While BOL is established by government as company limited by guarantee, it will not benefit financially from the partnership with Debswana, as citizen empowerment in the petroleum value chain is core to BOL’s mandate.

“BOL does not pursue citizen facilitation for financial benefit, but rather we engage in citizen facilitation as a social aspect of our mandate. Citizen facilitation comes at a cost, but it is the right thing to do for the country to develop the oil and gas industry,” she said.

Mmipi said supplying fuel to Debswana comes with commercial benefits such as supply margins. These have traditionally been made outside the country when supply was done by multi-nationals for a period spanning over 50 years. With BOL anchoring supply for Debswana, this benefit will accrue locally, and BOL will be able to pay taxes and dividends to the shareholders in Botswana.

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VAT in Africa Guide 2022 – Africa re-emerging

18th May 2022

PwC Africa has presented the eighth edition of the VAT in Africa Guide – Africa re-emerging. This backdrop of renewal informs on the re-emergence of African economies and societies which have been affected by the COVID-19 pandemic.

In this edition, which has been compiled by PwC Africa’s indirect tax experts, covers a total of 41 African countries. It is geared towards sharing insight with our clients based on the constantly changing tax environments that can have a significant impact on business operations.

Within Africa, governments continue to focus on expanding the tax net by improving revenue collection through efficient compliance systems and procedures. PwC Africa has observed that revenue authorities also continue to take a keen interest in indirect taxes as part of revenue mobilisation initiatives.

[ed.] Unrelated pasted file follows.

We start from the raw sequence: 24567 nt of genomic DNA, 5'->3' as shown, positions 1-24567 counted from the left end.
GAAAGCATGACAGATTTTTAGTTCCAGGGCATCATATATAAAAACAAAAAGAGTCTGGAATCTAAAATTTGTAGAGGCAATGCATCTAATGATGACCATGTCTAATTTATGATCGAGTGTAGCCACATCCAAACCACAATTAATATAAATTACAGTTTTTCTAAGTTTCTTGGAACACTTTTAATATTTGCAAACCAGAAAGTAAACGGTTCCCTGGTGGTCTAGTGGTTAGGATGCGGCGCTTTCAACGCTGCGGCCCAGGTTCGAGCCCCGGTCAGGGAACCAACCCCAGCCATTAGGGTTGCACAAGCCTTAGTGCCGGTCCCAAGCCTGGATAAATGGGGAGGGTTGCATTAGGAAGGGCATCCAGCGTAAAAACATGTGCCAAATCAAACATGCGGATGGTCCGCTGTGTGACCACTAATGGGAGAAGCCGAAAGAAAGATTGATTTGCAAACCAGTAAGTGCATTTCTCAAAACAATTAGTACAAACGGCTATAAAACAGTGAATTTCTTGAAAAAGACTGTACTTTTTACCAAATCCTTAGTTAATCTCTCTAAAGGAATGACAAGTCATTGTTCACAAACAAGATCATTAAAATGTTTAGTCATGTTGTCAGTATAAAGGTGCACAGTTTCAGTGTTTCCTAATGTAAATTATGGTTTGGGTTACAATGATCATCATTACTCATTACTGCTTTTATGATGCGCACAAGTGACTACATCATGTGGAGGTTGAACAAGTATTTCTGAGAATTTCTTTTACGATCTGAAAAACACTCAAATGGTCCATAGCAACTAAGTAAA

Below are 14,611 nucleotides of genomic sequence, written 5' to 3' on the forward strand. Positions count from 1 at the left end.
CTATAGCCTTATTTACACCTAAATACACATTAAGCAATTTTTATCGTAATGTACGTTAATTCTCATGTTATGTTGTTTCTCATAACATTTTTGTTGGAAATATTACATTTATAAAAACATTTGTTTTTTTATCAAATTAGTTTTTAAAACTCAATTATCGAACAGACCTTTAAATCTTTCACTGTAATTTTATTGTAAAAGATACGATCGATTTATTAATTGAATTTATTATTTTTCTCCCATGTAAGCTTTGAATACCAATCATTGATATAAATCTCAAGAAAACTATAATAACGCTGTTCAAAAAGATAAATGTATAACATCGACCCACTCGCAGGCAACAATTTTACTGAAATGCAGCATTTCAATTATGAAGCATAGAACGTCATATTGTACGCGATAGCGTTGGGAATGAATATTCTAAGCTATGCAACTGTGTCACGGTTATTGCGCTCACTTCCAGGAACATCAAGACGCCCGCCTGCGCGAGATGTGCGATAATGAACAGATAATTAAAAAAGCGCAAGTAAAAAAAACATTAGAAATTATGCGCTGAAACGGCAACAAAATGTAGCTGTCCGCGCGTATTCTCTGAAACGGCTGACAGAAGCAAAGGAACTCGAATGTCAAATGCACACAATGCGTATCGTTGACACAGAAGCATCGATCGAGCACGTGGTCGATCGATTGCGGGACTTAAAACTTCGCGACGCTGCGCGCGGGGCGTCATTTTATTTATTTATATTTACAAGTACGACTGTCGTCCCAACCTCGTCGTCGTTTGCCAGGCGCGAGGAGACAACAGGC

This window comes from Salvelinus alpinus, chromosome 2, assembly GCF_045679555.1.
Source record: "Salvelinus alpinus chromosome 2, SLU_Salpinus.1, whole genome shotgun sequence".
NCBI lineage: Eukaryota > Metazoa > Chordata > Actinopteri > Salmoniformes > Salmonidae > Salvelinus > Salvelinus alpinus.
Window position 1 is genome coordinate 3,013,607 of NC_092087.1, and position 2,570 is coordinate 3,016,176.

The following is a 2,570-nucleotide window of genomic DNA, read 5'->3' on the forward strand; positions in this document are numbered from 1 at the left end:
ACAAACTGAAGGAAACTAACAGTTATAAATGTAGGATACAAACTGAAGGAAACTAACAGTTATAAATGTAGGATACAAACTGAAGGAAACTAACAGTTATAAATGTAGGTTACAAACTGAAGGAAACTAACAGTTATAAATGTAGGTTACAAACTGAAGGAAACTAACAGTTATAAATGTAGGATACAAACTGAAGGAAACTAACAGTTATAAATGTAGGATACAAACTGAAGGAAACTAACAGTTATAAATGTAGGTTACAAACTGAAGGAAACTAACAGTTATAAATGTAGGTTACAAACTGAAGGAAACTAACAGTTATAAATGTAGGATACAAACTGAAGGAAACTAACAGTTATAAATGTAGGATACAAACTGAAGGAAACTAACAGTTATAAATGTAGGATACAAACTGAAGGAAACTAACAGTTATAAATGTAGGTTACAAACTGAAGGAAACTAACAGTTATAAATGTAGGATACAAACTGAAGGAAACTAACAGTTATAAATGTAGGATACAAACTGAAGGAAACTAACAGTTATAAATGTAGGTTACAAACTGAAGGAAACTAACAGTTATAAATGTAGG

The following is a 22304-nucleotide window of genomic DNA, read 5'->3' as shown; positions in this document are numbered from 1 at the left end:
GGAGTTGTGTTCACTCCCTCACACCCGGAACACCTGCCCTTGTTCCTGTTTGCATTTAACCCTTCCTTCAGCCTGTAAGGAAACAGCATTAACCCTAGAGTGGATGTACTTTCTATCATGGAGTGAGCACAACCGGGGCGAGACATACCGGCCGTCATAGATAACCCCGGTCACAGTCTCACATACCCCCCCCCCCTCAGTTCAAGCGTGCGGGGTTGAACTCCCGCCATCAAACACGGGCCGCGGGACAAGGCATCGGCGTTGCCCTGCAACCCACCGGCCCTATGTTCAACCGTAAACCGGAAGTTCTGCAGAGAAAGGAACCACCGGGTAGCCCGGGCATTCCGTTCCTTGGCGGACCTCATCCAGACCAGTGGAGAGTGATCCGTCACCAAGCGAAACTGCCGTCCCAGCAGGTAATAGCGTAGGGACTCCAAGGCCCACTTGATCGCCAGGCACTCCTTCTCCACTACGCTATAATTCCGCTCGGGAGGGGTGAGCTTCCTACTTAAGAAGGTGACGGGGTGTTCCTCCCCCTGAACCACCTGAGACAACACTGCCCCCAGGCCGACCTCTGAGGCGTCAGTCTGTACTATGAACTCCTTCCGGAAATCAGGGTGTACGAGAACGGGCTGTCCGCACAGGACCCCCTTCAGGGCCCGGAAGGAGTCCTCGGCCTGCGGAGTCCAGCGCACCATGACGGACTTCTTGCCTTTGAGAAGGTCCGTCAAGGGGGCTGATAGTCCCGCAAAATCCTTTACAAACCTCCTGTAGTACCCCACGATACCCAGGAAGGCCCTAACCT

Maturing VAT system and upskilling SARS 

“In South Africa, VAT is becoming more relevant as a revenue source for the government,” says Matthew Besanko, PwC South Africa’s Indirect Tax Leader. “Strides have been made to upskill South African Revenue Service (SARS) staff and identify VAT revenue leakages, particularly in respect of foreign suppliers of electronic services to people and businesses in South Africa.”

Broadening the tax base and digital economy

In the past year, South Africa, Mozambique and Zimbabwe saw updates to their VAT legislation, or introduced specific legislation targeting electronically supplied services (ESS), which is in line with the global trend of attempting to tax the digital economy. “The expectation is that Botswana will also introduce VAT legislation in due course, while the National Treasury in South Africa has also made mention of revising the rules to account for further developments in the digital economy,” Besanko says.

South Africa’s National Treasury has also drafted legislation with the intention to introduce a reverse charge on gold, which is expected to come into effect later in 2022. While in Zimbabwe, revenue authorities have introduced a tax on the export of raw medicinal cannabis ranging between 10% and 20%, which came into effect on 1 January 2021.